It's in mostly shade with some morning sun and it's got water.

IMG_20210525_135846.jpg
 

penumbra

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I think those leaves are dead and useless but I am not thinking it is going to make any difference if you leave them or not.

Sorry.
 

RoadManDenDron

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Does this show how although a fair bit of root was collected it was too thick tap root and not enough fine feeder roots?

Or is it more about the growth being too early in its lignification stage?

Either way a propagator type set up or a bag to maintain humidity may have helped to avoid in future from my experience with cuttings.

although I agree this is beyond transplant shock and I wouldn't hold my breath on THESE shoots coming back, the stump seems to have been pretty determined to survive so far and may well send out new shoots I would leave these on until they fall off as mentioned above about auxin in the hope they have enough stores to grow some feeder roots
Edit: posted at same time as a much more knowledgeable member above and deep down i think I knew it was useless and probably clinging to hope EVERY time I have left leaves on my own stuff!
 

Wulfskaar

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Leave it alone and see what happens. Liquidamber are tough and very forgiving.
It's survived a lot so far, as I said earlier, so I have some hope. I'll leave it be and just give it time to decide what it's going to do, one way or the other.

Thanks everyone!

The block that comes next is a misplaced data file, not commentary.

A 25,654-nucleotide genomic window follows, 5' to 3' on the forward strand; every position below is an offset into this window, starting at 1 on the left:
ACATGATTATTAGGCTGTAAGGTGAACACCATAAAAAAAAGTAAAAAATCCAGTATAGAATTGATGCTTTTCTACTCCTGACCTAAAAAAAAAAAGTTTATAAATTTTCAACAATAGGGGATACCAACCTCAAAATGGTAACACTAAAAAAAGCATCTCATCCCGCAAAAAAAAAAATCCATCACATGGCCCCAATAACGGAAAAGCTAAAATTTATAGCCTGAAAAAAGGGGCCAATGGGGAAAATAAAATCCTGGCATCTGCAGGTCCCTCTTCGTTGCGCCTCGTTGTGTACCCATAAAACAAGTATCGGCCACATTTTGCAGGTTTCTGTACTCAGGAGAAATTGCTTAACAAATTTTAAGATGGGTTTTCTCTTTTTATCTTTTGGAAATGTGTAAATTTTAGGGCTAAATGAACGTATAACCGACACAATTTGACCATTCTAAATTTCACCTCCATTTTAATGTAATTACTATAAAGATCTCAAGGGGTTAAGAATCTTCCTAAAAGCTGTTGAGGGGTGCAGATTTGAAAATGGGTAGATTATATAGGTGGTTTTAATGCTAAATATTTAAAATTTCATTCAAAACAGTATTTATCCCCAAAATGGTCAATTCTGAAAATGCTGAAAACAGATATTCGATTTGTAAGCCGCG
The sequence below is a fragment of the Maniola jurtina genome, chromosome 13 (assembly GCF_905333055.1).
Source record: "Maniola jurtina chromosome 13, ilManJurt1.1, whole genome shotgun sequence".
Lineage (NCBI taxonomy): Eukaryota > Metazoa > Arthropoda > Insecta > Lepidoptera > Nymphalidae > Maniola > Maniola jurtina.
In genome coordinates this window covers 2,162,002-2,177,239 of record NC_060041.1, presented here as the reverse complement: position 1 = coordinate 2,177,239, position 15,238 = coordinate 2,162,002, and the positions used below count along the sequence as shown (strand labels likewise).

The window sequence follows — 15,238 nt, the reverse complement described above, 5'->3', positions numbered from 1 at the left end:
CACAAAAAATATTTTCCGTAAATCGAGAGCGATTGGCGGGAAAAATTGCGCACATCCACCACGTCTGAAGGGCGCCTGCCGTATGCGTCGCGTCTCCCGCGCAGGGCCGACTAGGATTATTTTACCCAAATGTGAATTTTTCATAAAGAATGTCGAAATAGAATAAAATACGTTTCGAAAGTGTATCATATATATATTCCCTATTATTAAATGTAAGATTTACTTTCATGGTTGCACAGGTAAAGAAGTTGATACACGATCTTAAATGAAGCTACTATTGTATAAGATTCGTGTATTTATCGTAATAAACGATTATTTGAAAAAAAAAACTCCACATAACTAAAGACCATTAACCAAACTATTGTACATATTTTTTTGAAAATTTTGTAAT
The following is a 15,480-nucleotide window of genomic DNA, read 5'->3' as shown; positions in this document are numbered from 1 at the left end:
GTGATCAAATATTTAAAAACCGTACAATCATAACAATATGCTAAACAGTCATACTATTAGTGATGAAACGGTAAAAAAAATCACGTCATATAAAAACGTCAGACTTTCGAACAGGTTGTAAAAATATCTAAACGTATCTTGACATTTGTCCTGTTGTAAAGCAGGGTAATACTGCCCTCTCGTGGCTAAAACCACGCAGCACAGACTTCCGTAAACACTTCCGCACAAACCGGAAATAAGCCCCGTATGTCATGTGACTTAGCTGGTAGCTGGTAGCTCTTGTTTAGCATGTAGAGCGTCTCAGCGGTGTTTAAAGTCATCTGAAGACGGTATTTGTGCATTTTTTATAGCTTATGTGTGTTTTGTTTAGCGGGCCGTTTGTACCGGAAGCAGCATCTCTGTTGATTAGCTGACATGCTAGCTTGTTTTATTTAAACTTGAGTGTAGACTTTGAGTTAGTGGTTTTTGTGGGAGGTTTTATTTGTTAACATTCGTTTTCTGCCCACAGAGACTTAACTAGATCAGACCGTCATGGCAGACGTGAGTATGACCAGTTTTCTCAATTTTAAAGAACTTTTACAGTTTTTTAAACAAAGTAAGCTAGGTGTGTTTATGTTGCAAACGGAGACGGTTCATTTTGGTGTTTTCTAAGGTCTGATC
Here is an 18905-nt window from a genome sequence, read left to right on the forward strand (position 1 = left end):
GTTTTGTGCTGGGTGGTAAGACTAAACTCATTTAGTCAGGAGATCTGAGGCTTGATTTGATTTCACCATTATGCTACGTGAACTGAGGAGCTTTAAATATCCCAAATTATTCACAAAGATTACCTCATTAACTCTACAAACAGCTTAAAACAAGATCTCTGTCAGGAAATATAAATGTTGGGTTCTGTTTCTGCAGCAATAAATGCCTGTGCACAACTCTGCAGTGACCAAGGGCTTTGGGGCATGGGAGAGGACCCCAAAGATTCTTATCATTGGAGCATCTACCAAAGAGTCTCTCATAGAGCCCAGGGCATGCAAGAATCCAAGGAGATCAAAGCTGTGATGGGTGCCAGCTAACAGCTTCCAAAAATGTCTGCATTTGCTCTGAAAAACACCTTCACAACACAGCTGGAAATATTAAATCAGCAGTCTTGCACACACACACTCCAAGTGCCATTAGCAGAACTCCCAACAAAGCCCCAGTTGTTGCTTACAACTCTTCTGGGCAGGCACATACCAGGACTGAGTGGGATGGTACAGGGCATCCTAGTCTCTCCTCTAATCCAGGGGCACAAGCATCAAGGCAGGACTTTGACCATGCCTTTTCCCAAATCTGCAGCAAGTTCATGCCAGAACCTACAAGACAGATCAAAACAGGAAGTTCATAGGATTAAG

0soyoung

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As soon as you saw the leaves beginning to droop (not because the substrate was dry), you should have sprinkled the foliage. As soon as that proved to be inadequate, you should have have recognized that you're trying to root a cutting, in effect, and made a humidity tent/terrarium around it. The leaves were wilting due to more water being lost via transpiration than the roots were supplying. Your only options are to stop the water loss. Removing the leaves is one way, but as I said before, you need leaves to generate roots. So you must raise the relative humidity around the leaves = your only real choice other than just giving up and tossing it.

The tent stops the loss of water by transpiration (it must be out of direct sun so that it isn't a solar oven). The problem, though, is that this is an ideal environment for fungi. I spray a solution of 2 tablespoons or 3% hydrogen peroxide (from the pharmacy/grocery) in a quart of water to initiate the terrarium and every few days thereafter. Peroxide is an effective antiseptic. Spraying the solution also assures high humidity.
 

Wulfskaar

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Interestingly, it seems to be doing much better! I have been watering it and keeping it out of the sun for the most part. I think it gets an hour in the morning. Many of the leaves that were shriveled are back to looking like leaves again and it's drooping a bit less!